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In Riemann's "Ueber die Darstellbarkeit einer Function durch eine trigonometrische Reihe", Riemann mentions taking a factor as "constant" in "partial integration", which seems to me to be referring to the factor $u$ in the standard integration by parts formula $\int u\,dv = uv-\int v\, du$:

...durch zweimalige partielle Integration, indem man zuerst $\lambda(x)$, dann $\lambda'(x)$ als constant betrachtet... (pp. 23-24 here, a TeX transcription; or pp. 30-31 here, reprinted from Riemann, Abh. Gesell. der Wiss. zu Göttingen  13,  87-132  (1867)

Does anyone know where the terminology for "partial integration" is discussed? Why is a function, which is clearly not a constant function, called "constant"? Is there a reference where this is discussed?

I have a theory that it comes from a partial-derivative form of the formula for integration by parts, namely, $$\int {\partial\over\partial v}(uv)\;dv = uv-\int {\partial\over\partial u}(uv)\; du \,,$$ since in ${\partial\over\partial v}(uv)$, the factor $u$ is treated as constant. But I made that formula up and have not found it anywhere. Indeed, googling through the 19th century, the standard approach to integration by parts of today seems dominant in Cauchy and in English calculus textbooks.

Update

Replacing $uv$ by $f(u,v)$ in the above equation seemed an obvious, if unfruitful, move. Zermelo made a similar remark to Brendel, who applied it to various integrals in "Ueber partielle Integration", Math. Ann. 55, 1901 (248-256), half a century after Riemann wrote his paper. While Brendel starts with the standard integration by parts formula above, he switches the roles of $u$ and $v$ without comment and treats $v$ "als constant"; he then replaces $u$ by $x$. Be that as it may, it seems to suggest the view was what I surmised above, and presumably that was Riemann's view, too. It leaves open the question of when and where such a view of integration by parts or partial integration, in which one factor is treated as constant, arose and was common.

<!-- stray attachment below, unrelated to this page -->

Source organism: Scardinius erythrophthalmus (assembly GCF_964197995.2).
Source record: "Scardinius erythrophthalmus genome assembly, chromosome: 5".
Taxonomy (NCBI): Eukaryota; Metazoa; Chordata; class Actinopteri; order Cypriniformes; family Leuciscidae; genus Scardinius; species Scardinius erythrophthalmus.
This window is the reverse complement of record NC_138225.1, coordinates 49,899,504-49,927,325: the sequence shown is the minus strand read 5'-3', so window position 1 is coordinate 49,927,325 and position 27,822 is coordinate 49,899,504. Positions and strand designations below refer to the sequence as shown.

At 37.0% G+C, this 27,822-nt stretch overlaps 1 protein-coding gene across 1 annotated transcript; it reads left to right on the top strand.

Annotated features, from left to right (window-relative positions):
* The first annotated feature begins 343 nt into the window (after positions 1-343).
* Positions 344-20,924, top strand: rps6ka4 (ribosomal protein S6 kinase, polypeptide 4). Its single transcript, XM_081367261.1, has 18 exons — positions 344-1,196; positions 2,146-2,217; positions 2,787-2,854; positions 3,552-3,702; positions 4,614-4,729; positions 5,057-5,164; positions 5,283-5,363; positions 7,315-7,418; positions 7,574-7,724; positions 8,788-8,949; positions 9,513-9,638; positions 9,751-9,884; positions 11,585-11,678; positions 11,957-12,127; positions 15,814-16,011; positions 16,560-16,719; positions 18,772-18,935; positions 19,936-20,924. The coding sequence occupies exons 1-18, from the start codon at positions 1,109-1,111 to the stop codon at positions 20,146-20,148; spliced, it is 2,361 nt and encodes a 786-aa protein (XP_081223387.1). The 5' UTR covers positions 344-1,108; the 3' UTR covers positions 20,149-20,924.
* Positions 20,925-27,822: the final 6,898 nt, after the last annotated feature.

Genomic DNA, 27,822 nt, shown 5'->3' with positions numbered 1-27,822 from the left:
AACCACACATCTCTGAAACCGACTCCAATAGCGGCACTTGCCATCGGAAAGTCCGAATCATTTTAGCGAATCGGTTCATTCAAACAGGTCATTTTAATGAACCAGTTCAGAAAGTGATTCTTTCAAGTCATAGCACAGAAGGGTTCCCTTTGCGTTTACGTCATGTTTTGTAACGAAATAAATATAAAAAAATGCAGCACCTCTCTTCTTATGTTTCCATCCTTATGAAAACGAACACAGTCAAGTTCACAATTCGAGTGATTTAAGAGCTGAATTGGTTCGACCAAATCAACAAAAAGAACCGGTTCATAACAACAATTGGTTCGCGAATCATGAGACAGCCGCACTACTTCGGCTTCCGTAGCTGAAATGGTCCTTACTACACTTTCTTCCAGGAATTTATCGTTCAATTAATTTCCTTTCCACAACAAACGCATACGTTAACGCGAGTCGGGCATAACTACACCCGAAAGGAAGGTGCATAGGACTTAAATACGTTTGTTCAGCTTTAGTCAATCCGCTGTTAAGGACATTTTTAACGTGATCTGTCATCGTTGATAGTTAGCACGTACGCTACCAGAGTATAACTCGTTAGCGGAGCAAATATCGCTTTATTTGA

(By the way, Brendel remarks that Hilbert suggested that the standard formula should be called "integration of a product." (249))

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  • $\begingroup$ Is there a reason for the downvote? $\endgroup$
    – Michael E2
    Commented Mar 24, 2022 at 15:00
  • $\begingroup$ It's unclear to me, if this question is about the difference in terminology between "integration by parts" and "partial integration" (the title question) or about the origin of the terminology "partial integration". But what I can tell you is that in German, only the terminology "partielle integration" is used. The translation of "integration by parts" would be something like "integration in Teilen", which isn't used. $\endgroup$ Commented Mar 25, 2022 at 13:38
  • $\begingroup$ About the title question: I don't see a big difference in the purely linguistic meaning between "partial integration" and "integration by parts". $\endgroup$ Commented Mar 25, 2022 at 13:40
  • $\begingroup$ Thanks, @MichaelBächtold, that's a helpful confirmation. The terminology I'm asking about is the term "constant," which I've never seen used in English in integration by parts, which is always presented as the inverse of the product rule. Is it still used in German? If so, is the name justified in terms of partial differentiation or some other way? [BTW, in de.wikipedia.org/wiki/Partielle_Integration lists "teilweise Integration, Integration durch Teile" plus a Latin one as alternatives, which I understood to be less common or even much less.] $\endgroup$
    – Michael E2
    Commented Mar 25, 2022 at 14:13
  • $\begingroup$ @MichaelBächtold Thanks, too, for pointing out how the title was misleading. (Though, I guess, originally, I was wondering if there were a "partial integration" such as what Brendlel described, one that is more general in which the current form applied to products $uv$ is simply a special case.) $\endgroup$
    – Michael E2
    Commented Mar 25, 2022 at 14:20

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